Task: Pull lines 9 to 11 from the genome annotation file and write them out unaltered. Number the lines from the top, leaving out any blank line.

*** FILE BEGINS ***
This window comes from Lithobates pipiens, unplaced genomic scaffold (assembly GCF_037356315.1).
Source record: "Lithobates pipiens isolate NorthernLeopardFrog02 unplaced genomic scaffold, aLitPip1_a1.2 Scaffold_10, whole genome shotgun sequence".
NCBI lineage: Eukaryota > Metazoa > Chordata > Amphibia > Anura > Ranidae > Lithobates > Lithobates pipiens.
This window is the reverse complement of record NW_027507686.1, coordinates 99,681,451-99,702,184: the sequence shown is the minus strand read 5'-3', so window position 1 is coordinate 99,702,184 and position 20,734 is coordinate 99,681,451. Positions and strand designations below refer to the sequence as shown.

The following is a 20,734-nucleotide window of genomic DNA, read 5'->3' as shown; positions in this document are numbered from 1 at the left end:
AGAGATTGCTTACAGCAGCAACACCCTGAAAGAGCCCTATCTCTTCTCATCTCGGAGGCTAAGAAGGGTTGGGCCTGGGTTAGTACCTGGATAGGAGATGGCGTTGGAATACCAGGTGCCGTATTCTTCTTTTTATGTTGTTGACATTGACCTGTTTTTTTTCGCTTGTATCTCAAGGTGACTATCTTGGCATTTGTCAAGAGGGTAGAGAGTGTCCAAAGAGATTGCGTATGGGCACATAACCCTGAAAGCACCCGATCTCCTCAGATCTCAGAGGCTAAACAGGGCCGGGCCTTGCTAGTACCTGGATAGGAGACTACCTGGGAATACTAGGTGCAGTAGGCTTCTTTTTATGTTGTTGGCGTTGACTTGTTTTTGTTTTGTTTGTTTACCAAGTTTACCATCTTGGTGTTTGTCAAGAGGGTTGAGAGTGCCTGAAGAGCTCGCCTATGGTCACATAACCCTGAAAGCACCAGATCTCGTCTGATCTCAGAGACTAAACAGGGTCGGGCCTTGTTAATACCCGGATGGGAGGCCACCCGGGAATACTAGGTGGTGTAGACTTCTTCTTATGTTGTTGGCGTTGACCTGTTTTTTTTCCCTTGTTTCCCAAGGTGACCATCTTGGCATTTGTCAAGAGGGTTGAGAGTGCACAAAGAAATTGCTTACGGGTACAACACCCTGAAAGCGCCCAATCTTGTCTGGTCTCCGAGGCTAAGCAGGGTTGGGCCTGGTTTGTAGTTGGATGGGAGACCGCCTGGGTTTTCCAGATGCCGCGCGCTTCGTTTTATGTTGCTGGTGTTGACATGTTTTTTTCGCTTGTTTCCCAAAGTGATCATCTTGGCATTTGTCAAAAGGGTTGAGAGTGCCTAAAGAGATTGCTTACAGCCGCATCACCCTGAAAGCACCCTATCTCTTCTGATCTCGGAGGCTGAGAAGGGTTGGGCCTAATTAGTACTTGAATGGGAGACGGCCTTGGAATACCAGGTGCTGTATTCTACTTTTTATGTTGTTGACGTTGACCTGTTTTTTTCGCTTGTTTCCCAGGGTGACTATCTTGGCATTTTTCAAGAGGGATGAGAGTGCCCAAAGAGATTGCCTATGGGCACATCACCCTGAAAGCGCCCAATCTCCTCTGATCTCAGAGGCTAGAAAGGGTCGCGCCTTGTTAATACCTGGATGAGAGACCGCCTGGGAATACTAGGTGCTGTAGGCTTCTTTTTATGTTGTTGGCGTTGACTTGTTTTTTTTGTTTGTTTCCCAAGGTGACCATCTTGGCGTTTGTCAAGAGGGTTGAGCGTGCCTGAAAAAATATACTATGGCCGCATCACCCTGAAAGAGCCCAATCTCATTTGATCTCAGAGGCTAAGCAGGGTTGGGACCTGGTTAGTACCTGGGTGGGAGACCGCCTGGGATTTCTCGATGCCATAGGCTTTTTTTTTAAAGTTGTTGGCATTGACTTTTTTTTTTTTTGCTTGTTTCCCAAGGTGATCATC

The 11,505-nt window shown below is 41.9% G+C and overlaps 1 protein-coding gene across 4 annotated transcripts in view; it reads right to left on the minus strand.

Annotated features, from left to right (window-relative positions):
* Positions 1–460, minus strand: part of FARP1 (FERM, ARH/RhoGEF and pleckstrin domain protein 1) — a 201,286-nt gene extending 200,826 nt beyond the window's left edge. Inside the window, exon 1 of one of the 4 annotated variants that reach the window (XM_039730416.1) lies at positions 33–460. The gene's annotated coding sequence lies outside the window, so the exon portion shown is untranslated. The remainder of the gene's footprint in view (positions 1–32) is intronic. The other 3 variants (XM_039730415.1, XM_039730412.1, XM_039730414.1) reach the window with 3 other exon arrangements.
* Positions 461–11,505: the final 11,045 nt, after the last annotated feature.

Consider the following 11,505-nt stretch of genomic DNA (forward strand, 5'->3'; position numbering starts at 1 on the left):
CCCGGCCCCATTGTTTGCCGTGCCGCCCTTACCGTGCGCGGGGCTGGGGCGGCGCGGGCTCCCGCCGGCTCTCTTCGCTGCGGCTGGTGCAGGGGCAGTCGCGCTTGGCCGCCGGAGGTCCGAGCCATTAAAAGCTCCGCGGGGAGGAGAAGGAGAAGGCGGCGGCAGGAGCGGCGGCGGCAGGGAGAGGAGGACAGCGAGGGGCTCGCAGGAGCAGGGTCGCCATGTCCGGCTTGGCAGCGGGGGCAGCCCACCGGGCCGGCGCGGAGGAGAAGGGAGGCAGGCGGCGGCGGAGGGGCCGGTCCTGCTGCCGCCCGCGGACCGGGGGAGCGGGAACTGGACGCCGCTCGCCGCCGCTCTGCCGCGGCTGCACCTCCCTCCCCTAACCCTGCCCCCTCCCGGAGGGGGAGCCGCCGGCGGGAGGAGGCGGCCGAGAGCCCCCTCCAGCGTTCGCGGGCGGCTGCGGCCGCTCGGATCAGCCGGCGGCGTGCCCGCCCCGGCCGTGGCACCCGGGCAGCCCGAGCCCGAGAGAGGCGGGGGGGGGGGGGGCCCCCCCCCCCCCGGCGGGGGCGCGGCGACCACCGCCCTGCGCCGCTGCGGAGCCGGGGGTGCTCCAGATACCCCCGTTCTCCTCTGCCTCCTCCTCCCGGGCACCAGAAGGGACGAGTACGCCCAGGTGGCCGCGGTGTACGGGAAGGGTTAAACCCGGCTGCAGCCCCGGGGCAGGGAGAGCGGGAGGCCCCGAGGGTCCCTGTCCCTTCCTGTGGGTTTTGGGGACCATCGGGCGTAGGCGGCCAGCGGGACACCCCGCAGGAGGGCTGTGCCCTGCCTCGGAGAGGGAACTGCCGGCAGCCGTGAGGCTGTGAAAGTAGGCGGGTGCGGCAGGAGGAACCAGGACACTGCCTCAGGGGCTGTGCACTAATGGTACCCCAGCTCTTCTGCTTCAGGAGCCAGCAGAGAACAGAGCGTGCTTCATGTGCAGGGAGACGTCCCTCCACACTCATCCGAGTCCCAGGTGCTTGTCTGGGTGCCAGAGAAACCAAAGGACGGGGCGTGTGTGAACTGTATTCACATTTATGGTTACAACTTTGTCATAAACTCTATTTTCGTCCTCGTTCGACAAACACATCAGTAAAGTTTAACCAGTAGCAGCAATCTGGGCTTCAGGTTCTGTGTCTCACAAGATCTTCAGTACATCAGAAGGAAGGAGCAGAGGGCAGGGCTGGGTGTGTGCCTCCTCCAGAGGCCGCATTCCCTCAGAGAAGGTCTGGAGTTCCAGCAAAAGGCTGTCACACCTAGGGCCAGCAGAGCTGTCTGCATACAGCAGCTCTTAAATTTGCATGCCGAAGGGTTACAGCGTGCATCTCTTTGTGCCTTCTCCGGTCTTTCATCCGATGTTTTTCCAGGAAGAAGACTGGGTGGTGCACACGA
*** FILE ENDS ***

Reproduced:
* Positions 1–460, minus strand: part of FARP1 (FERM, ARH/RhoGEF and pleckstrin domain protein 1) — a 201,286-nt gene extending 200,826 nt beyond the window's left edge. Inside the window, exon 1 of one of the 4 annotated variants that reach the window (XM_039730416.1) lies at positions 33–460. The gene's annotated coding sequence lies outside the window, so the exon portion shown is untranslated. The remainder of the gene's footprint in view (positions 1–32) is intronic. The other 3 variants (XM_039730415.1, XM_039730412.1, XM_039730414.1) reach the window with 3 other exon arrangements.
* Positions 461–11,505: the final 11,045 nt, after the last annotated feature.

Consider the following 11,505-nt stretch of genomic DNA (forward strand, 5'->3'; position numbering starts at 1 on the left):